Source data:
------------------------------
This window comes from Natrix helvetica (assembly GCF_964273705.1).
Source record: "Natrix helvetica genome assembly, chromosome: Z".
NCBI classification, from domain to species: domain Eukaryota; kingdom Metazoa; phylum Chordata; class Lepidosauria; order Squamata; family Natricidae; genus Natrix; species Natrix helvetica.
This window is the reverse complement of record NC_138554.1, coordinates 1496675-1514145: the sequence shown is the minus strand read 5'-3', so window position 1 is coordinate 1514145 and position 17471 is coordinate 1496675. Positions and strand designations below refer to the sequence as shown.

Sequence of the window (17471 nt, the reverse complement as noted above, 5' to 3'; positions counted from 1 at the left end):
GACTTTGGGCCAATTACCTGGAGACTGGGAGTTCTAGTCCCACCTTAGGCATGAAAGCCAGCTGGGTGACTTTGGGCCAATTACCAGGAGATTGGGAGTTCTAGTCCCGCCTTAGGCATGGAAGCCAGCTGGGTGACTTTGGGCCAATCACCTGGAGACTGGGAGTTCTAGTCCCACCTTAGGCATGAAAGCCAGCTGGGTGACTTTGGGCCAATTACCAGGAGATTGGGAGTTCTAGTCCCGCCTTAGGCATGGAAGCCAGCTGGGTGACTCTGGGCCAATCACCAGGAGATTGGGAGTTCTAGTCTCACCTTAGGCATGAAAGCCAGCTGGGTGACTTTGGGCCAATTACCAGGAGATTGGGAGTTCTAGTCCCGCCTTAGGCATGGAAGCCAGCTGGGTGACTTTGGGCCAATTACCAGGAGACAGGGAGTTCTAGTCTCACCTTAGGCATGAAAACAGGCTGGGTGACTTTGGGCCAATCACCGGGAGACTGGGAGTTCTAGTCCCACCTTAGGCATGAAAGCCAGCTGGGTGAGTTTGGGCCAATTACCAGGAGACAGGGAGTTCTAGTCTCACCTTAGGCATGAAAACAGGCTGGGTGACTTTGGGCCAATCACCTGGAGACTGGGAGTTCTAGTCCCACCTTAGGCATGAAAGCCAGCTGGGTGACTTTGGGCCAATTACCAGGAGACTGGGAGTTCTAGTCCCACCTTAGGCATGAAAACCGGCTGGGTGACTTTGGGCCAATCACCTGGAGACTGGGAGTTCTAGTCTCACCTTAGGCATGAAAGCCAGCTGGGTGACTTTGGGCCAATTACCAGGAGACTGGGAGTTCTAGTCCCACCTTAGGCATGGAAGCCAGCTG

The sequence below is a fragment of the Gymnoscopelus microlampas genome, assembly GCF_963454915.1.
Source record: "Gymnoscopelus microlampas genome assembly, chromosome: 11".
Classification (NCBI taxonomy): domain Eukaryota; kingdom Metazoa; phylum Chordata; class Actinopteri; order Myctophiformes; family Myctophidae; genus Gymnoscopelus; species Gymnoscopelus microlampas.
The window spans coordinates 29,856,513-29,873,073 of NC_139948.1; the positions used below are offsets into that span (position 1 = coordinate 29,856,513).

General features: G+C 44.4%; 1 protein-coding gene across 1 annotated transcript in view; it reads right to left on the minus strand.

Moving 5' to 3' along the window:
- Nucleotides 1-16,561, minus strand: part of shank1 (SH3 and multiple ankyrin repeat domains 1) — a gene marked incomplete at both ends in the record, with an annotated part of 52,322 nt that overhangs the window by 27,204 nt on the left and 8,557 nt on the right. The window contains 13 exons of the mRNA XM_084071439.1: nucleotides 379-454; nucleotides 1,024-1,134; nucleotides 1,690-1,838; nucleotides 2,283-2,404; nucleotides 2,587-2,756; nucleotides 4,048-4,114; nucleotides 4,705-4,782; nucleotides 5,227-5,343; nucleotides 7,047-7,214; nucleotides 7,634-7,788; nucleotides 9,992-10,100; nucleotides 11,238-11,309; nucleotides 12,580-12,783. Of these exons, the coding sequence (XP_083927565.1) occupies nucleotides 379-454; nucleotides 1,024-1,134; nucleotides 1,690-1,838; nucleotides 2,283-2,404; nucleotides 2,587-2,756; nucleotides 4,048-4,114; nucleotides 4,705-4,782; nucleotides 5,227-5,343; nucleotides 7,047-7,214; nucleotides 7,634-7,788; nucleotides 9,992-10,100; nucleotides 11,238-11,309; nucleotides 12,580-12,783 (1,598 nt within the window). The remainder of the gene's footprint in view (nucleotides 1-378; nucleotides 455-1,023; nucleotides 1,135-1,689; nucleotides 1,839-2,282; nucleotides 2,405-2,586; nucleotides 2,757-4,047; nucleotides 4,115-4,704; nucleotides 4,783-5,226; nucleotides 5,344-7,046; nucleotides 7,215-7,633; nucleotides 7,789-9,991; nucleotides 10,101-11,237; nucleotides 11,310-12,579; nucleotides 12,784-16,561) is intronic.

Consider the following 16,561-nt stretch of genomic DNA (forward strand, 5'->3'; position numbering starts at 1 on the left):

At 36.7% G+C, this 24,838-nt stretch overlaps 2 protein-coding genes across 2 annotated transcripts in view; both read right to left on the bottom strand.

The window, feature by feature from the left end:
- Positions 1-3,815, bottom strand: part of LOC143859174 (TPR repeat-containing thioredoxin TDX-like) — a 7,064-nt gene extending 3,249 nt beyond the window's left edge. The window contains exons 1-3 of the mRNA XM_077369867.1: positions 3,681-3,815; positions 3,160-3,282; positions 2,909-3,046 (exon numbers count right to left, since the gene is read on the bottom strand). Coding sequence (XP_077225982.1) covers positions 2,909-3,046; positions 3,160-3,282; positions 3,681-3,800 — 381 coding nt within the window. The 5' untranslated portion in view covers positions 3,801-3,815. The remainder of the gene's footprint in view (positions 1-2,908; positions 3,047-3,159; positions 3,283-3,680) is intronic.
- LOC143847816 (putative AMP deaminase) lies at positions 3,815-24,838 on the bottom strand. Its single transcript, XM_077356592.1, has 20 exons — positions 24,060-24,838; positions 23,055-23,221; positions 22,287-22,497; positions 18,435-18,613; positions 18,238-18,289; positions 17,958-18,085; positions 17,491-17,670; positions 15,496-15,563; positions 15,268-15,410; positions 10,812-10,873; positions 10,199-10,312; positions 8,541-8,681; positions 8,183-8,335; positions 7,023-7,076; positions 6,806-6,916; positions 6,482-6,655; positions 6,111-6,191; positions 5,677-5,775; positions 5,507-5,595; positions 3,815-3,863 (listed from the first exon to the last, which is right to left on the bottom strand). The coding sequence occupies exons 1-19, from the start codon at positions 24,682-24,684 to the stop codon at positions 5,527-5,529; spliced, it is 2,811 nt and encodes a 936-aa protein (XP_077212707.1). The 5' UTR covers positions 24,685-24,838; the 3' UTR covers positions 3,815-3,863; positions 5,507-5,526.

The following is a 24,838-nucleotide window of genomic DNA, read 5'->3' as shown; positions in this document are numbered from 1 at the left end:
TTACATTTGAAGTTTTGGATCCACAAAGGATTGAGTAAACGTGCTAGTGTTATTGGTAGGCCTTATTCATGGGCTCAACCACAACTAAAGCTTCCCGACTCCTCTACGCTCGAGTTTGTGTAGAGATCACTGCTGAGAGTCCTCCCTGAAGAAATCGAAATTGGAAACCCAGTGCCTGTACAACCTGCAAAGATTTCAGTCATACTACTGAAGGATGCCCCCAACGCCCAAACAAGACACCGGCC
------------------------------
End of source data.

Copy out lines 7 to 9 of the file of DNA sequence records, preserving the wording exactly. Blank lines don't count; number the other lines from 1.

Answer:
The sequence below is a fragment of the Gymnoscopelus microlampas genome, assembly GCF_963454915.1.
Source record: "Gymnoscopelus microlampas genome assembly, chromosome: 11".
Classification (NCBI taxonomy): domain Eukaryota; kingdom Metazoa; phylum Chordata; class Actinopteri; order Myctophiformes; family Myctophidae; genus Gymnoscopelus; species Gymnoscopelus microlampas.